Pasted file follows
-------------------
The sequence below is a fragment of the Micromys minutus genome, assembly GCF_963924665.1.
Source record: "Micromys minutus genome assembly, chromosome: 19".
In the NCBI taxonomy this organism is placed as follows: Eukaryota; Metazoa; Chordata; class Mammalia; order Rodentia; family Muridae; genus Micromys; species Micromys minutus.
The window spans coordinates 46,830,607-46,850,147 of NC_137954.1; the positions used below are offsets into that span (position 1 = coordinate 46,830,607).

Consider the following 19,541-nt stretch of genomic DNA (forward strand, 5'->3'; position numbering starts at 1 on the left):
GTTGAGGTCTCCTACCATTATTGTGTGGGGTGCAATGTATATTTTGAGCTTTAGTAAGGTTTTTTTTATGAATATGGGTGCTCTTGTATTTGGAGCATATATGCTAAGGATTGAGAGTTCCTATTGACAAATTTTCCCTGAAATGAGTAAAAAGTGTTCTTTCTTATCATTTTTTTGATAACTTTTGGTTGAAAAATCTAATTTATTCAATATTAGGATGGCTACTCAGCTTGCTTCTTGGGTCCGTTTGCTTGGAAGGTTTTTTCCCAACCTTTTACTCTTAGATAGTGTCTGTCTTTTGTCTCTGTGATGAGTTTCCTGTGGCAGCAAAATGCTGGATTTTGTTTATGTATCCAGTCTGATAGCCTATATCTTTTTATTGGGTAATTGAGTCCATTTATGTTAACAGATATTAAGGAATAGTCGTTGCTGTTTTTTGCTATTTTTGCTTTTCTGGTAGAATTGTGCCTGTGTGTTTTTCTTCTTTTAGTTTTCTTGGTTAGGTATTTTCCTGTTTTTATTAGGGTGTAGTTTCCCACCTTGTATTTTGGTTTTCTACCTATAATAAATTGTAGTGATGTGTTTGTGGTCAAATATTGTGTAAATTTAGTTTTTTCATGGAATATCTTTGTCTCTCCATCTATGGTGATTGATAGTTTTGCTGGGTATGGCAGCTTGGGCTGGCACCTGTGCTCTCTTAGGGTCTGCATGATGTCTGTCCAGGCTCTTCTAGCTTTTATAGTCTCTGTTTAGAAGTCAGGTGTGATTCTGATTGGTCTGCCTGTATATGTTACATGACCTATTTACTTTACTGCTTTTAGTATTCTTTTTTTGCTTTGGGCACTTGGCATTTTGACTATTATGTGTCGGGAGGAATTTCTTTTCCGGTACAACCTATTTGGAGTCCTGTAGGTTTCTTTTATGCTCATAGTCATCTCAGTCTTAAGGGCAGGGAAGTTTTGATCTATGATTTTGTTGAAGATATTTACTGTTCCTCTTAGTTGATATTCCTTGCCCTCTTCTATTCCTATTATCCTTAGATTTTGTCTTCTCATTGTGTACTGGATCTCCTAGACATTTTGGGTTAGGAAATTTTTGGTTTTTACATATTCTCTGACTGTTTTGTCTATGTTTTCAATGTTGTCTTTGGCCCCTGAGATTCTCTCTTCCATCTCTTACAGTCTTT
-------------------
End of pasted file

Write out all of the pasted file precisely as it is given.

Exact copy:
The sequence below is a fragment of the Micromys minutus genome, assembly GCF_963924665.1.
Source record: "Micromys minutus genome assembly, chromosome: 19".
In the NCBI taxonomy this organism is placed as follows: Eukaryota; Metazoa; Chordata; class Mammalia; order Rodentia; family Muridae; genus Micromys; species Micromys minutus.
The window spans coordinates 46,830,607-46,850,147 of NC_137954.1; the positions used below are offsets into that span (position 1 = coordinate 46,830,607).

Consider the following 19,541-nt stretch of genomic DNA (forward strand, 5'->3'; position numbering starts at 1 on the left):
GTTGAGGTCTCCTACCATTATTGTGTGGGGTGCAATGTATATTTTGAGCTTTAGTAAGGTTTTTTTTATGAATATGGGTGCTCTTGTATTTGGAGCATATATGCTAAGGATTGAGAGTTCCTATTGACAAATTTTCCCTGAAATGAGTAAAAAGTGTTCTTTCTTATCATTTTTTTGATAACTTTTGGTTGAAAAATCTAATTTATTCAATATTAGGATGGCTACTCAGCTTGCTTCTTGGGTCCGTTTGCTTGGAAGGTTTTTTCCCAACCTTTTACTCTTAGATAGTGTCTGTCTTTTGTCTCTGTGATGAGTTTCCTGTGGCAGCAAAATGCTGGATTTTGTTTATGTATCCAGTCTGATAGCCTATATCTTTTTATTGGGTAATTGAGTCCATTTATGTTAACAGATATTAAGGAATAGTCGTTGCTGTTTTTTGCTATTTTTGCTTTTCTGGTAGAATTGTGCCTGTGTGTTTTTCTTCTTTTAGTTTTCTTGGTTAGGTATTTTCCTGTTTTTATTAGGGTGTAGTTTCCCACCTTGTATTTTGGTTTTCTACCTATAATAAATTGTAGTGATGTGTTTGTGGTCAAATATTGTGTAAATTTAGTTTTTTCATGGAATATCTTTGTCTCTCCATCTATGGTGATTGATAGTTTTGCTGGGTATGGCAGCTTGGGCTGGCACCTGTGCTCTCTTAGGGTCTGCATGATGTCTGTCCAGGCTCTTCTAGCTTTTATAGTCTCTGTTTAGAAGTCAGGTGTGATTCTGATTGGTCTGCCTGTATATGTTACATGACCTATTTACTTTACTGCTTTTAGTATTCTTTTTTTGCTTTGGGCACTTGGCATTTTGACTATTATGTGTCGGGAGGAATTTCTTTTCCGGTACAACCTATTTGGAGTCCTGTAGGTTTCTTTTATGCTCATAGTCATCTCAGTCTTAAGGGCAGGGAAGTTTTGATCTATGATTTTGTTGAAGATATTTACTGTTCCTCTTAGTTGATATTCCTTGCCCTCTTCTATTCCTATTATCCTTAGATTTTGTCTTCTCATTGTGTACTGGATCTCCTAGACATTTTGGGTTAGGAAATTTTTGGTTTTTACATATTCTCTGACTGTTTTGTCTATGTTTTCAATGTTGTCTTTGGCCCCTGAGATTCTCTCTTCCATCTCTTACAGTCTTT